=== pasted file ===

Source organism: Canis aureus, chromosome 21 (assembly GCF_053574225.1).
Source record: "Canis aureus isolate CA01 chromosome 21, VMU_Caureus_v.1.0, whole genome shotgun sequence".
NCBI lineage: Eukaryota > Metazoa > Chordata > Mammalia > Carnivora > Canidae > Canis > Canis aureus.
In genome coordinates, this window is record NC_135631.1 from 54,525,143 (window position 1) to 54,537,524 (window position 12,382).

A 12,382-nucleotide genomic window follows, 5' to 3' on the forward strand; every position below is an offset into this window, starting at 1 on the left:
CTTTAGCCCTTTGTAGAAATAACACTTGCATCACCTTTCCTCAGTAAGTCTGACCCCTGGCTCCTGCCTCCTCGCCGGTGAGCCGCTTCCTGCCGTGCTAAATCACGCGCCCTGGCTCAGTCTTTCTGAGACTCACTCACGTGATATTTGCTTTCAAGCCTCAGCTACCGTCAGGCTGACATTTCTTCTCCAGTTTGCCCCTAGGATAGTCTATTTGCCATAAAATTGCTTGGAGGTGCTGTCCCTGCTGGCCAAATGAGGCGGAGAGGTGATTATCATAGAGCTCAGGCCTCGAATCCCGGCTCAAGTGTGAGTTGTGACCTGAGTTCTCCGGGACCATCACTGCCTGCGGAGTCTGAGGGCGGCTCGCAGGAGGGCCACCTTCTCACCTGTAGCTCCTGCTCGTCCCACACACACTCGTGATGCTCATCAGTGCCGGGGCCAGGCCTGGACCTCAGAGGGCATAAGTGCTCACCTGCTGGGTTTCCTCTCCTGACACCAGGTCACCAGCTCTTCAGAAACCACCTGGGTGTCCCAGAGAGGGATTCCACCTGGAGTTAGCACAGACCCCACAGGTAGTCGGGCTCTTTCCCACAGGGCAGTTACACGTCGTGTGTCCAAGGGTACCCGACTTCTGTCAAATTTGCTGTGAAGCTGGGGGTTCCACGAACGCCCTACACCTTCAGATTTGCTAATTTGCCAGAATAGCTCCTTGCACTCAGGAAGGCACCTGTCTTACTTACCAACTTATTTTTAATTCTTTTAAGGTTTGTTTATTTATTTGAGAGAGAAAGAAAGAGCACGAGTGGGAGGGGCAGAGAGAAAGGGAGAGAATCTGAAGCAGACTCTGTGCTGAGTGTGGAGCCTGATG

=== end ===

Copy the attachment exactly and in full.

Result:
Source organism: Canis aureus, chromosome 21 (assembly GCF_053574225.1).
Source record: "Canis aureus isolate CA01 chromosome 21, VMU_Caureus_v.1.0, whole genome shotgun sequence".
NCBI lineage: Eukaryota > Metazoa > Chordata > Mammalia > Carnivora > Canidae > Canis > Canis aureus.
In genome coordinates, this window is record NC_135631.1 from 54,525,143 (window position 1) to 54,537,524 (window position 12,382).

A 12,382-nucleotide genomic window follows, 5' to 3' on the forward strand; every position below is an offset into this window, starting at 1 on the left:
CTTTAGCCCTTTGTAGAAATAACACTTGCATCACCTTTCCTCAGTAAGTCTGACCCCTGGCTCCTGCCTCCTCGCCGGTGAGCCGCTTCCTGCCGTGCTAAATCACGCGCCCTGGCTCAGTCTTTCTGAGACTCACTCACGTGATATTTGCTTTCAAGCCTCAGCTACCGTCAGGCTGACATTTCTTCTCCAGTTTGCCCCTAGGATAGTCTATTTGCCATAAAATTGCTTGGAGGTGCTGTCCCTGCTGGCCAAATGAGGCGGAGAGGTGATTATCATAGAGCTCAGGCCTCGAATCCCGGCTCAAGTGTGAGTTGTGACCTGAGTTCTCCGGGACCATCACTGCCTGCGGAGTCTGAGGGCGGCTCGCAGGAGGGCCACCTTCTCACCTGTAGCTCCTGCTCGTCCCACACACACTCGTGATGCTCATCAGTGCCGGGGCCAGGCCTGGACCTCAGAGGGCATAAGTGCTCACCTGCTGGGTTTCCTCTCCTGACACCAGGTCACCAGCTCTTCAGAAACCACCTGGGTGTCCCAGAGAGGGATTCCACCTGGAGTTAGCACAGACCCCACAGGTAGTCGGGCTCTTTCCCACAGGGCAGTTACACGTCGTGTGTCCAAGGGTACCCGACTTCTGTCAAATTTGCTGTGAAGCTGGGGGTTCCACGAACGCCCTACACCTTCAGATTTGCTAATTTGCCAGAATAGCTCCTTGCACTCAGGAAGGCACCTGTCTTACTTACCAACTTATTTTTAATTCTTTTAAGGTTTGTTTATTTATTTGAGAGAGAAAGAAAGAGCACGAGTGGGAGGGGCAGAGAGAAAGGGAGAGAATCTGAAGCAGACTCTGTGCTGAGTGTGGAGCCTGATG